Peter Bye

It’s now more than one year since the UK referendum on EU membership, and the vote to leave. The Prime Minister, Theresa May, invoked Article 50 of the Treaty of Rome at the end of March this year and then, out of the blue, called a general election. Her intention was to get a bigger majority to reinforce her position and, some said, to be able to fend off the most Eurosceptic fringes of the Conservative Party.

Mrs May’s election decision spectacularly misfired: far from getting a big majority, a small overall Conservative majority was converted into a minority. After extensive haggling, Mrs May reached an agreement with the DUP (Democratic Unionist Party of Northern Ireland), to support a Conservative government on issues of supply and confidence. In the meantime, the clock on Brexit has been ticking since the end of March and the Article 50 decision.

Mrs May is now fatally weakened. The splits in the Conservative Party are all too clear, as the noises about leaks from the Cabinet this past weekend have revealed[1]. As a result, we still don’t appear to have formed a clear plan for life after Brexit. Negotiations have started with the EU, focussing on the status of EU citizens in the UK and vice versa, as well as the outstanding amount owed by the UK, the so-called divorce settlement. But the big, unresolved issues are around trade arrangements if the UK leaves the Single Market and Customs Union, as the hard-line people in the Conservative Party want. Wishful thinking abounds, as it has from before the referendum, about getting most of the EU membership benefits without the cost. Any view to the contrary is simply dismissed as negative and ‘talking Britain down’.

Although the Labour Party came second, the party and its leader, Jeremy Corbyn, did much better than most of the pundits expected. Indeed, Mr Corbyn has become something of a cult figure. However, his views on the EU and Brexit remain unclear; he has avoided making comments, possibly because he does not really like the EU. During the debate on the Queen’s Speech, which opened the new parliament, he had an opportunity to put membership of the Single Market on the table; a motion proposed by some Labour MPs had raised the possibility. Mr Corbyn instructed Labour MPs to abstain on the vote. This is amusing as he spent over 30 years as a backbench MP voting against his own party more than 500 times.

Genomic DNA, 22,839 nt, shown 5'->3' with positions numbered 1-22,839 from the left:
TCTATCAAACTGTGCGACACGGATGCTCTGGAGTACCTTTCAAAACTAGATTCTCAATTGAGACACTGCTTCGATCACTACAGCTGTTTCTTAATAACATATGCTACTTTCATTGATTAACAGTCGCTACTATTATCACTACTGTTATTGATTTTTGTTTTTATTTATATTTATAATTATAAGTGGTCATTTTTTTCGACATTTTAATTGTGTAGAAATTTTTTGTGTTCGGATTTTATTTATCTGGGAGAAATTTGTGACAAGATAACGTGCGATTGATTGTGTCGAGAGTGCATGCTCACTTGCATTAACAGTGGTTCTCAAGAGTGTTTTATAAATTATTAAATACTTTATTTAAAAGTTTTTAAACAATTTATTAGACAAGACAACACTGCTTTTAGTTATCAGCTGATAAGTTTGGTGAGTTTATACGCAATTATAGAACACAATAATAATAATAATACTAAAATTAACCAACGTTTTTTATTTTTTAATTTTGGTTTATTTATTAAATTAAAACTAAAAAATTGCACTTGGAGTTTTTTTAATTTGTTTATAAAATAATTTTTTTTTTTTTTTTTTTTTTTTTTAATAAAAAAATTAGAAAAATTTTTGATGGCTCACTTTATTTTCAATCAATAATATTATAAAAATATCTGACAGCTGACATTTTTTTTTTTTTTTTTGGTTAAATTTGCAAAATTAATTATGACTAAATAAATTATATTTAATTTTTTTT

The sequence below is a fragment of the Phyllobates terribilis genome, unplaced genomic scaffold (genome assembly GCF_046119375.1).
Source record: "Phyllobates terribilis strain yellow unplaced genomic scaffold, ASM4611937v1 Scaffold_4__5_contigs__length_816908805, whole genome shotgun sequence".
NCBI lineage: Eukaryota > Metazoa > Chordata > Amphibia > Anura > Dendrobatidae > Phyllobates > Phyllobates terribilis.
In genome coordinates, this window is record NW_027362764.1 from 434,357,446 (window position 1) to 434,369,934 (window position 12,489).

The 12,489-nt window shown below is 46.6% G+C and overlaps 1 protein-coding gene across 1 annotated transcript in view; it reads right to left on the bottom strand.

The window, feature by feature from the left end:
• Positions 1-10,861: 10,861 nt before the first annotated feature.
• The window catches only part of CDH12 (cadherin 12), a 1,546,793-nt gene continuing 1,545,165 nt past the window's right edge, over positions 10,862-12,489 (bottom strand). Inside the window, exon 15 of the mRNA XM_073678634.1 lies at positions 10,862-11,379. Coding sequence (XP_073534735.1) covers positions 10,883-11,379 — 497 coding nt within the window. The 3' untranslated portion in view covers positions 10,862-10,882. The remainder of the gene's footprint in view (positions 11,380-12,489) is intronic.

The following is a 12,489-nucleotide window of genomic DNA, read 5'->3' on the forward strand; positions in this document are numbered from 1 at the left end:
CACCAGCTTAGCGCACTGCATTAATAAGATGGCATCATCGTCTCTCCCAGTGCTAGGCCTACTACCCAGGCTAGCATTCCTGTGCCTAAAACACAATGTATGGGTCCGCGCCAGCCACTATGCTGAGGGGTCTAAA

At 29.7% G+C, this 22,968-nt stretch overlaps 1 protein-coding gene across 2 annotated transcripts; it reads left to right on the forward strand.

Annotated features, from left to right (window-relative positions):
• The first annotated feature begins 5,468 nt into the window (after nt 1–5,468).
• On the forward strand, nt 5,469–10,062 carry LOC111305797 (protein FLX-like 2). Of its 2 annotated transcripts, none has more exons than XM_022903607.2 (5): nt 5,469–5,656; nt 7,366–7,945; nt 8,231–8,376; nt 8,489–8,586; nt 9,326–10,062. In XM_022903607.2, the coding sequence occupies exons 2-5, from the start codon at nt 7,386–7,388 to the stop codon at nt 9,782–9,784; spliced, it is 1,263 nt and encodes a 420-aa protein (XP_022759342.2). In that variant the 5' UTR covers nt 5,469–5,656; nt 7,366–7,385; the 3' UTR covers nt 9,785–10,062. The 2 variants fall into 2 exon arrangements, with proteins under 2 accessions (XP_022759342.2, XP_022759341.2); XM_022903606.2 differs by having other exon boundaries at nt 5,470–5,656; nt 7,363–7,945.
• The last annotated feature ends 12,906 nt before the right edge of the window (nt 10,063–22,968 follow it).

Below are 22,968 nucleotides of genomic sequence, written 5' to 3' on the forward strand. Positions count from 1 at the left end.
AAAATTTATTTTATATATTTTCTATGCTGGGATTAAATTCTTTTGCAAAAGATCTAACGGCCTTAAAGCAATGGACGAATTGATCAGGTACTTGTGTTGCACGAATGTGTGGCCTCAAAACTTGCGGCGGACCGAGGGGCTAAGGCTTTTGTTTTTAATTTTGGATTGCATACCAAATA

Although the likelihood of a softer Brexit has increased, the odds are that the UK will still leave the EU. This is in spite of the fact that a majority of MPs supported remain and believe that leaving the EU will harm the UK in the long term. We thus have the depressing spectacle of our elected representatives doing what many of them believe is against the country’s best interest.

Trying to form a coherent party policy for the Brexit direction is difficult for the two main parties, especially the Labour Party. The Conservative Party vote split 61 to 39 in favour of Leave; the Labour Party vote was almost the opposite at 65 to 35 in favour of remain[2]. It’s therefore impossible to come up with a policy that satisfies everyone, as the voting patterns varied widely over the country. In Mr Corbyn’s constituency (Islington North) and the adjacent one (Islington South and Finsbury, also with a Labour MP), over 75% voted to remain. But In Labour constituencies in other parts of the country the vote went the other way.

I believe it is time for MPs to stand up for representative democracy, as I have argued before. Many MPs are reluctant to attempt to overturn the referendum result and remain in the EU, something they could actually do, but they respect what they see as the will of the people. However, they are certainly in a position to force through a much softer agreement than the hard-line approach wanted by the more obsessive Brexiteers.

There is no reason that a second referendum could not be held to put the resulting agreement terms to the public for their opinion. The 2016 referendum only asked the public to vote on remain or leave. It provided no information whatsoever on the nature of the subsequent relationship between the UK and the EU. If the public did not like the terms of the agreement, they could say so and either force another negotiation or even opt to remain in the EU.

Taking this approach would require MPs to be much more independent of the party line – if there is one – and do what they believe to be the right for the UK.

Notes and sources

[1] See for example

[2] For voting patterns across parties, age groups and education levels, see

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